europa has a new sun probe: On Monday morning at 5.03 a.m.European time, the “Solar Orbiter” of the European Space Agency Esa was launched in Cape Canaveral with an Atlas V rocket. With it, European astronomers want to better understand how our solar system works – one of the four major projects in which Esa 2005 structured its “Cosmic Vision” for astronomical research for the years 2015 to 2025. The medium-sized project is intended to provide new insights into how the sun shapes and influences the solar system based on its magnetic field, its solar wind and its recurring eruptions – not only to better understand our own homeland, but also to understand the general physical principles of the To study the interaction between a star and its planets on the most accessible system.
The sun is one of those phenomena that we are more familiar with from our everyday life than almost any other, and on the other hand modern science and technology have provided us with a picture that clearly differs from our perception. So we humans have always experienced the sun as a largely calm and reliable source of energy, but when we point high-resolution telescopes at it, we see a turbulent surface simmering in constant turmoil, characterized by solar flares and particle storms.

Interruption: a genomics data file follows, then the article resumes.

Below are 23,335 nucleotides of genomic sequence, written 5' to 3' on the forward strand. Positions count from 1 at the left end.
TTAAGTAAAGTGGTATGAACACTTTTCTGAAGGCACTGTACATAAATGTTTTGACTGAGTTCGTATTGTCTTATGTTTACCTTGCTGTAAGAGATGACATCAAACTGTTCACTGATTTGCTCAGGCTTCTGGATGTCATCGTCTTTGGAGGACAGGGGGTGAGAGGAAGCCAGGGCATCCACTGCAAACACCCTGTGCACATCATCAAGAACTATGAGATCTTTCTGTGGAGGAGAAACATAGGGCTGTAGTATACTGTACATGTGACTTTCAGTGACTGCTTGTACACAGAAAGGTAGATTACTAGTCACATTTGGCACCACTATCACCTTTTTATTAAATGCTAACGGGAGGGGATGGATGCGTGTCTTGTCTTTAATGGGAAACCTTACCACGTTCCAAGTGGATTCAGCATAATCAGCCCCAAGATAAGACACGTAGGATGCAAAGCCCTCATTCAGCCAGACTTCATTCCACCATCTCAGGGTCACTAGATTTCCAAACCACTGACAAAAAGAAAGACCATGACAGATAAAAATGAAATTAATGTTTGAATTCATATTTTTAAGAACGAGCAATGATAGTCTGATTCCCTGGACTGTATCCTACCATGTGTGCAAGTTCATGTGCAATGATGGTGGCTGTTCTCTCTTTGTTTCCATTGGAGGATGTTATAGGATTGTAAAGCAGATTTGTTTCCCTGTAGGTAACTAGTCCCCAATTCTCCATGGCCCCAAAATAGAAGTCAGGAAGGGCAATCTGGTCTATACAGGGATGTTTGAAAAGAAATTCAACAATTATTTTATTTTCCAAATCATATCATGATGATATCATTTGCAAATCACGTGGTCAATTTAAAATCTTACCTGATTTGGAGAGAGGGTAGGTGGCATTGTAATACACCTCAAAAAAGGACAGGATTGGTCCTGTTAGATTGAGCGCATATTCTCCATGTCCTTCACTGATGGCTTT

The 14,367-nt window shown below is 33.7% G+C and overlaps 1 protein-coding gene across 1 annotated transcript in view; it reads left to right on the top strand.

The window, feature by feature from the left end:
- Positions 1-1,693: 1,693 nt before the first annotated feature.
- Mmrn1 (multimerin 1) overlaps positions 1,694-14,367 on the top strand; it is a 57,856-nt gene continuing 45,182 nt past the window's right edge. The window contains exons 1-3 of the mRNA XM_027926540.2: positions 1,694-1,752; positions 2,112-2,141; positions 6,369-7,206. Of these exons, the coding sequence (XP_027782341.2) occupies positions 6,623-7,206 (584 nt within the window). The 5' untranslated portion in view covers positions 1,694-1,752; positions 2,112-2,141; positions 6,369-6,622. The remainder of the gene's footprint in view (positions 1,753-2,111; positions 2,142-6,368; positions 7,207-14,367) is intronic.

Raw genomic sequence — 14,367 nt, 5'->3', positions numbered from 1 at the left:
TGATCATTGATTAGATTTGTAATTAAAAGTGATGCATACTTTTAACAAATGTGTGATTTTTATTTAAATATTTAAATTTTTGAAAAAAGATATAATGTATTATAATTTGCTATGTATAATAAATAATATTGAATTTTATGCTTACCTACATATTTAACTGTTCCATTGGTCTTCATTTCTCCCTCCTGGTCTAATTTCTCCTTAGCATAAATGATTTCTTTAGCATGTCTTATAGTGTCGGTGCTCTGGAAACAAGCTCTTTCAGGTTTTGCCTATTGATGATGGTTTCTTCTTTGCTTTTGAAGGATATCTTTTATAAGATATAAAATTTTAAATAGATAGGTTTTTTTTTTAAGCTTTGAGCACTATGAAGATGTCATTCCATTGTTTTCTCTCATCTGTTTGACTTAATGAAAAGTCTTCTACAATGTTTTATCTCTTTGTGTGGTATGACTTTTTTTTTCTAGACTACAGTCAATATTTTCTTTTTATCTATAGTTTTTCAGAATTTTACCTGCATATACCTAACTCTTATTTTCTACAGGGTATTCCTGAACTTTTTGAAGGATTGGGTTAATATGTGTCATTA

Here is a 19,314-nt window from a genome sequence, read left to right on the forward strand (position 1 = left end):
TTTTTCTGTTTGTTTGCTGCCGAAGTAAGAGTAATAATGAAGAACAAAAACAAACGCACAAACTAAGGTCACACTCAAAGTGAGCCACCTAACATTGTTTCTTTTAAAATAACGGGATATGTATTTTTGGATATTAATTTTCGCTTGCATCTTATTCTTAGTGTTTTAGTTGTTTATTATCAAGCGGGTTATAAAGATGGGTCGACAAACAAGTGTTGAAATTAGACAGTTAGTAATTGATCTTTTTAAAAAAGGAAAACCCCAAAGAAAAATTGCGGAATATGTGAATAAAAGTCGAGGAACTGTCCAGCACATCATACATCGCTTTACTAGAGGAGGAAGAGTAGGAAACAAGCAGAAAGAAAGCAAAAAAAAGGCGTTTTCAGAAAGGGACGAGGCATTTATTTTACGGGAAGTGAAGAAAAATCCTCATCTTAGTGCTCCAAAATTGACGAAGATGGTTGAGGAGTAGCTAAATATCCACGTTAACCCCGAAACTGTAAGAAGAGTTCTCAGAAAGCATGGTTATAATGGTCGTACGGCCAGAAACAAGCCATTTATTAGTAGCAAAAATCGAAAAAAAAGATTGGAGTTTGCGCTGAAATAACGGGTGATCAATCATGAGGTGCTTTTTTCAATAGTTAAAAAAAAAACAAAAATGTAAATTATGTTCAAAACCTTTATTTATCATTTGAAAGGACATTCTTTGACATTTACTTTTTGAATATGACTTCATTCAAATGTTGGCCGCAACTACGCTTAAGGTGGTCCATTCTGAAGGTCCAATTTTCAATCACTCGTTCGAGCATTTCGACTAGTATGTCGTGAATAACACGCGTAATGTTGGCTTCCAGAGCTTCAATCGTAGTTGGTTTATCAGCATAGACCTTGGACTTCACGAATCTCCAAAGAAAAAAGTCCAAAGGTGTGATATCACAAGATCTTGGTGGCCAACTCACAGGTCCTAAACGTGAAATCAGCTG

The way to such a dynamic picture of our home star took some time. The direct experience of the sun, and with it that of the stars, as an eternal and unchangeable body, manifested itself early in the Aristotelian worldview and for a long time dominated the human view of the sky. Only Tycho Brahe’s observation of a star explosion in 1572 and Willem Blaeu’s discovery of the star P Cygni in 1600, whose strong star wind caused drastic fluctuations in brightness, showed how misleading this static image of the stars is. We know from experience today that this also applies to our sun, although it is a relatively light main series star in the extremely stable and long-lived phase of hydrogen burning: solar activity has some influence on our terrestrial electrical engineering. Navigation systems, radio communications and power networks are at risk when strong solar flares send charged particles towards the earth.
A new look at the sun
However, the phenomenon of the solar wind was only first described with a theoretical model around 60 years ago. In 1958, the American astronomer Eugene Parker investigated the dynamic consequences of the hypothesis put forward by the German astronomer Ludwig Biermann at the time that the sun continuously ejects gas into the interplanetary space at speeds of a few hundred kilometers per second – a claim that results from the observed orientations the tail resulted in comets that always point away from the sun.